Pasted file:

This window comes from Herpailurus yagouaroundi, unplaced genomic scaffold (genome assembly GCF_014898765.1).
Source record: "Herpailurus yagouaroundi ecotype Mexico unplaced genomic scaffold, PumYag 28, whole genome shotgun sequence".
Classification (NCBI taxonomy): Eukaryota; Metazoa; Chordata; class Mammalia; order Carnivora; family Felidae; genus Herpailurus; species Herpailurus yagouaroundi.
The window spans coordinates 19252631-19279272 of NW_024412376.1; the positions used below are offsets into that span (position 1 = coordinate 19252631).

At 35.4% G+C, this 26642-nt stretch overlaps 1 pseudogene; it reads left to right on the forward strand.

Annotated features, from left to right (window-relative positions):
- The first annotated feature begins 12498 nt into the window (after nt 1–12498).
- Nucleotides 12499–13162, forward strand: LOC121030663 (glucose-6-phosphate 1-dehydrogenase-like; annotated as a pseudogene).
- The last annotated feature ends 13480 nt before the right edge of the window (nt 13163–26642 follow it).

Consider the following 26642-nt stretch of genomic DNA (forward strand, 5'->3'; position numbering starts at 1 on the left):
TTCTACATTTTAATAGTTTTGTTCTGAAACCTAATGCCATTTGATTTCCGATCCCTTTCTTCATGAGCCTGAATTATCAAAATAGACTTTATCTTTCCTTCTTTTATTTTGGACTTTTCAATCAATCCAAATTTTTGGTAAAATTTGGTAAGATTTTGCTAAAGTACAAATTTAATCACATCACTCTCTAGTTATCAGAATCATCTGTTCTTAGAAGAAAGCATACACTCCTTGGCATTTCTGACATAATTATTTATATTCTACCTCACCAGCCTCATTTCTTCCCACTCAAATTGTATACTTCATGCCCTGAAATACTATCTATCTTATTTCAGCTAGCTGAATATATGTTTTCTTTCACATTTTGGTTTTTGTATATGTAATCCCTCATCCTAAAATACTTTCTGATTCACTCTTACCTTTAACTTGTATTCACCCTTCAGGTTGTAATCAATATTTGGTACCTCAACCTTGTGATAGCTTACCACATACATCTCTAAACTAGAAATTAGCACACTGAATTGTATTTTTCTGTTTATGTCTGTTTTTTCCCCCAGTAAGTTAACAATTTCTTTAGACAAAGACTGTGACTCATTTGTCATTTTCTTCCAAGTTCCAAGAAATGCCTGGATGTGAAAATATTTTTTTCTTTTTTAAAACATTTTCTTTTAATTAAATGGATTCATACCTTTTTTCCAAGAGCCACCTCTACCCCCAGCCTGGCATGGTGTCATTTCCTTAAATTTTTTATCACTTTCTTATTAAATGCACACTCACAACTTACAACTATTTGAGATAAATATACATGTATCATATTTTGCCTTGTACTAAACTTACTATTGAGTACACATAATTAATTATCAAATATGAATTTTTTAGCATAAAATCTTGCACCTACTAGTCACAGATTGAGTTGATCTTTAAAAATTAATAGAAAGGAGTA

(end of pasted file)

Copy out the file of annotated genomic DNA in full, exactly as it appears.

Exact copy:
This window comes from Herpailurus yagouaroundi, unplaced genomic scaffold (genome assembly GCF_014898765.1).
Source record: "Herpailurus yagouaroundi ecotype Mexico unplaced genomic scaffold, PumYag 28, whole genome shotgun sequence".
Classification (NCBI taxonomy): Eukaryota; Metazoa; Chordata; class Mammalia; order Carnivora; family Felidae; genus Herpailurus; species Herpailurus yagouaroundi.
The window spans coordinates 19252631-19279272 of NW_024412376.1; the positions used below are offsets into that span (position 1 = coordinate 19252631).

At 35.4% G+C, this 26642-nt stretch overlaps 1 pseudogene; it reads left to right on the forward strand.

Annotated features, from left to right (window-relative positions):
- The first annotated feature begins 12498 nt into the window (after nt 1–12498).
- Nucleotides 12499–13162, forward strand: LOC121030663 (glucose-6-phosphate 1-dehydrogenase-like; annotated as a pseudogene).
- The last annotated feature ends 13480 nt before the right edge of the window (nt 13163–26642 follow it).

Consider the following 26642-nt stretch of genomic DNA (forward strand, 5'->3'; position numbering starts at 1 on the left):
TTCTACATTTTAATAGTTTTGTTCTGAAACCTAATGCCATTTGATTTCCGATCCCTTTCTTCATGAGCCTGAATTATCAAAATAGACTTTATCTTTCCTTCTTTTATTTTGGACTTTTCAATCAATCCAAATTTTTGGTAAAATTTGGTAAGATTTTGCTAAAGTACAAATTTAATCACATCACTCTCTAGTTATCAGAATCATCTGTTCTTAGAAGAAAGCATACACTCCTTGGCATTTCTGACATAATTATTTATATTCTACCTCACCAGCCTCATTTCTTCCCACTCAAATTGTATACTTCATGCCCTGAAATACTATCTATCTTATTTCAGCTAGCTGAATATATGTTTTCTTTCACATTTTGGTTTTTGTATATGTAATCCCTCATCCTAAAATACTTTCTGATTCACTCTTACCTTTAACTTGTATTCACCCTTCAGGTTGTAATCAATATTTGGTACCTCAACCTTGTGATAGCTTACCACATACATCTCTAAACTAGAAATTAGCACACTGAATTGTATTTTTCTGTTTATGTCTGTTTTTTCCCCCAGTAAGTTAACAATTTCTTTAGACAAAGACTGTGACTCATTTGTCATTTTCTTCCAAGTTCCAAGAAATGCCTGGATGTGAAAATATTTTTTTCTTTTTTAAAACATTTTCTTTTAATTAAATGGATTCATACCTTTTTTCCAAGAGCCACCTCTACCCCCAGCCTGGCATGGTGTCATTTCCTTAAATTTTTTATCACTTTCTTATTAAATGCACACTCACAACTTACAACTATTTGAGATAAATATACATGTATCATATTTTGCCTTGTACTAAACTTACTATTGAGTACACATAATTAATTATCAAATATGAATTTTTTAGCATAAAATCTTGCACCTACTAGTCACAGATTGAGTTGATCTTTAAAAATTAATAGAAAGGAGTA